This three part series looks at the growth of traded carbon. It isn’t about ‘carbon trading’ but instead how carbon moves around the world in the form of fuels and embodied in products, and what implications this has for climate policy.
We looks at three main ideas : the growth of carbon in trade, who the big traders are and the ‘carbon gaps’ between extraction, production and consumption emissions.
Traded carbon has grown sharply in recent years, makes up an increasing share of total emissions and is being driven by a sharp growth in emissions embodied in traded products.
Carbon in trade is increasingly quickly. By looking at who the major exporters and importers are of carbon in fuel and products are we can understand this trade.
We can account for carbon emissions in three different ways. Where fuels are extracted, emissions produced and products consumed. The gaps between are a climate policy challenge.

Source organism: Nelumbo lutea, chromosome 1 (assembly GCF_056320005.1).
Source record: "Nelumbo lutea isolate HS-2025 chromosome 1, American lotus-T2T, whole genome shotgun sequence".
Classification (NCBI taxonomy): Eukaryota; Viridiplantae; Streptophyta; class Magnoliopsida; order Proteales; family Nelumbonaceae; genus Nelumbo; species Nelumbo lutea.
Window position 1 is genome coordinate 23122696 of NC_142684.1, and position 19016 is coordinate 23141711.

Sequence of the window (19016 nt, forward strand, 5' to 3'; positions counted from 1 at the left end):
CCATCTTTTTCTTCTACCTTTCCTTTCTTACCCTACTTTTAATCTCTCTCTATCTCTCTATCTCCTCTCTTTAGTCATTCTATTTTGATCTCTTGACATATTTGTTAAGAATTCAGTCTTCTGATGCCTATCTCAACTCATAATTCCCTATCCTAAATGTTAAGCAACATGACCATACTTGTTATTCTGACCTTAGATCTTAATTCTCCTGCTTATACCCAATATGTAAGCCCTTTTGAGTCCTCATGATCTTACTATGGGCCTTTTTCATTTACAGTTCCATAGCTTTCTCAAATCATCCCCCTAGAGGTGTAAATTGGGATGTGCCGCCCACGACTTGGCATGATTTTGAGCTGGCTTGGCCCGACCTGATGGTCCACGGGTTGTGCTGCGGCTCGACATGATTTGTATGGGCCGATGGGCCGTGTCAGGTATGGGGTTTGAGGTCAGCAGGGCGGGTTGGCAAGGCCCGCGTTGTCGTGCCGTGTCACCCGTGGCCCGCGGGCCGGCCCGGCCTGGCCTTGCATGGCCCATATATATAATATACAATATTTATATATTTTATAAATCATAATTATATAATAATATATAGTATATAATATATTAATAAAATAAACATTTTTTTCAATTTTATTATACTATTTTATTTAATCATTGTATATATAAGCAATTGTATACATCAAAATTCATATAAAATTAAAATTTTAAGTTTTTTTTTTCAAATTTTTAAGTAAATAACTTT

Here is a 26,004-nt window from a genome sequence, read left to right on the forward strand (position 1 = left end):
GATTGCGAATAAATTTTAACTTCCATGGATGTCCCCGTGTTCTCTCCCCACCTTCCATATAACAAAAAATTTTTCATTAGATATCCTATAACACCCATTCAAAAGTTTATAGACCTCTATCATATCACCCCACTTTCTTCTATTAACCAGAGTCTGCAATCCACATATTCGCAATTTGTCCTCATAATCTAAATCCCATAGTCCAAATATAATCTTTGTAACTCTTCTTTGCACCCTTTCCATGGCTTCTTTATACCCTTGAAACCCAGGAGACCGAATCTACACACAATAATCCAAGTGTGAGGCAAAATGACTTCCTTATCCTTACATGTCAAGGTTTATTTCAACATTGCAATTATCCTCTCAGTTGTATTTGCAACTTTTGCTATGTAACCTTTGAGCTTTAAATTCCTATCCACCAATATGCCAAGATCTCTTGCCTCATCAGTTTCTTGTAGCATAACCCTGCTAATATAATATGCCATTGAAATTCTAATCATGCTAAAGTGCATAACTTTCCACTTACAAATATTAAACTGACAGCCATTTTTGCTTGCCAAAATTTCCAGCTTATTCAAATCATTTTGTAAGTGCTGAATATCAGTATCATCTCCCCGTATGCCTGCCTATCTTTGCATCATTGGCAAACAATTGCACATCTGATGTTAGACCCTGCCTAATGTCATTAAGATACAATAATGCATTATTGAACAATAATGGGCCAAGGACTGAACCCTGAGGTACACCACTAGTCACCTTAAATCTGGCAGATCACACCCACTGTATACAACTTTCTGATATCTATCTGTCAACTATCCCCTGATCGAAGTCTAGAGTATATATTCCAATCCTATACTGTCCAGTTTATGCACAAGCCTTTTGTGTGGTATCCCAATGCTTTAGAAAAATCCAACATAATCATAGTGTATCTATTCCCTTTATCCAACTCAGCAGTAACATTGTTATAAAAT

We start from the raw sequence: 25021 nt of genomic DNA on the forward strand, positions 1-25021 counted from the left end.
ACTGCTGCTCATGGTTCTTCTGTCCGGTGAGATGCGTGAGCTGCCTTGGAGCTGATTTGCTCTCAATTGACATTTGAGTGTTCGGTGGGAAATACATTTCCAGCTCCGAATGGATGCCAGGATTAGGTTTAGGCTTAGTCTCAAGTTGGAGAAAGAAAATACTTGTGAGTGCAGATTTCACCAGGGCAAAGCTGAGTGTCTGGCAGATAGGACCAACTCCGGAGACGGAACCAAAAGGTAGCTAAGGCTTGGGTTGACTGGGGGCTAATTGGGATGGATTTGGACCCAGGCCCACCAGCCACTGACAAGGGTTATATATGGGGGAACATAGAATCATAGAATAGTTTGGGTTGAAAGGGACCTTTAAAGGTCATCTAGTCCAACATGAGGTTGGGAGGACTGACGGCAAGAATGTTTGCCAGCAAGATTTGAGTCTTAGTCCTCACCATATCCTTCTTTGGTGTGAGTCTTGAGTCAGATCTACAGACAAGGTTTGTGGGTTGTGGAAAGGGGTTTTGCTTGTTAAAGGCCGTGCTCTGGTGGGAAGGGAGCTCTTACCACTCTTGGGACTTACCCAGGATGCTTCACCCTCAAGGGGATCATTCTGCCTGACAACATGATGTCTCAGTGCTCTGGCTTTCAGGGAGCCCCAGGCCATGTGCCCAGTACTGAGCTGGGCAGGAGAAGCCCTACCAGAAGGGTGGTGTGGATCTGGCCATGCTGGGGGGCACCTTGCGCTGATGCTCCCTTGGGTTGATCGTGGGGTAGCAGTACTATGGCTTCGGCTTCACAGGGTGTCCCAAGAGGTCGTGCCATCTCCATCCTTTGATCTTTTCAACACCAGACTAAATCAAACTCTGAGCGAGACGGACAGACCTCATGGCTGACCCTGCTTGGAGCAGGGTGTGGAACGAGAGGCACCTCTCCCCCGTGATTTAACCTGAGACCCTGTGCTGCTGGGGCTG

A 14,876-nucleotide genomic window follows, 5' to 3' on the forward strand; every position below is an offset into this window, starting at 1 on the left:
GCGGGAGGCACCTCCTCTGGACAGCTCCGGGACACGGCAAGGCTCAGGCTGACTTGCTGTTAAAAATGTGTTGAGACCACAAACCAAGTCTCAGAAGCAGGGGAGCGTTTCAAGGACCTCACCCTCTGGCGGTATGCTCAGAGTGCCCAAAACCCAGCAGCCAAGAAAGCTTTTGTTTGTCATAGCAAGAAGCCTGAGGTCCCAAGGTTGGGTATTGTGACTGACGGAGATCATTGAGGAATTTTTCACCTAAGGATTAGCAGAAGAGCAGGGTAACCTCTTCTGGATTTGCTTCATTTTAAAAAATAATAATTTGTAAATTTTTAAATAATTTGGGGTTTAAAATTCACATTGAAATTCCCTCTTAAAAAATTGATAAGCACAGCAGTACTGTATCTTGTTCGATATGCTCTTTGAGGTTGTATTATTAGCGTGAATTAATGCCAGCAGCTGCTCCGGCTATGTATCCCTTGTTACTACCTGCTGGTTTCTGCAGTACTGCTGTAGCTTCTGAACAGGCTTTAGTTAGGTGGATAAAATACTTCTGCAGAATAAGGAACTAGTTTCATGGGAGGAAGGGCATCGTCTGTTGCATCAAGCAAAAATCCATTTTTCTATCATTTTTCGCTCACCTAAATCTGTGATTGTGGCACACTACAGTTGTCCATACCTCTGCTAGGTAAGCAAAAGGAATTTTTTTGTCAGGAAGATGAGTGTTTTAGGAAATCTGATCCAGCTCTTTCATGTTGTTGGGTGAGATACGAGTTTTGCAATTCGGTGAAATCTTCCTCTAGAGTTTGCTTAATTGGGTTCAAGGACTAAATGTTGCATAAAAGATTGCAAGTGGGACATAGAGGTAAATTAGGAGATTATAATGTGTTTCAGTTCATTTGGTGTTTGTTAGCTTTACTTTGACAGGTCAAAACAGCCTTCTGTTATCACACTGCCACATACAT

All the data used in this series is based on the recent, and freely downloadable, paper ‘Climate policy and dependence on traded carbon‘ by Robbie Andrew, Steven Davis and Glen Peters. Many thanks to Robbie in particular for providing so much data.
I founded Shrink That Footprint in November 2012, after a long period of research. For many years I have calculated, studied and worked with carbon footprints, and Shrink That Footprint is that interest come to life.
I have an Economics degree from UCL, have previously worked as an energy efficiency analyst at BNEF and continue to work as a strategy consultant at Maneas. I have consulted to numerous clients in energy and finance, as well as the World Economic Forum.
When I’m not crunching carbon footprints you’ll often find me helping my two year old son tend to the tomatoes, salad and peppers growing in our upcycled greenhouse.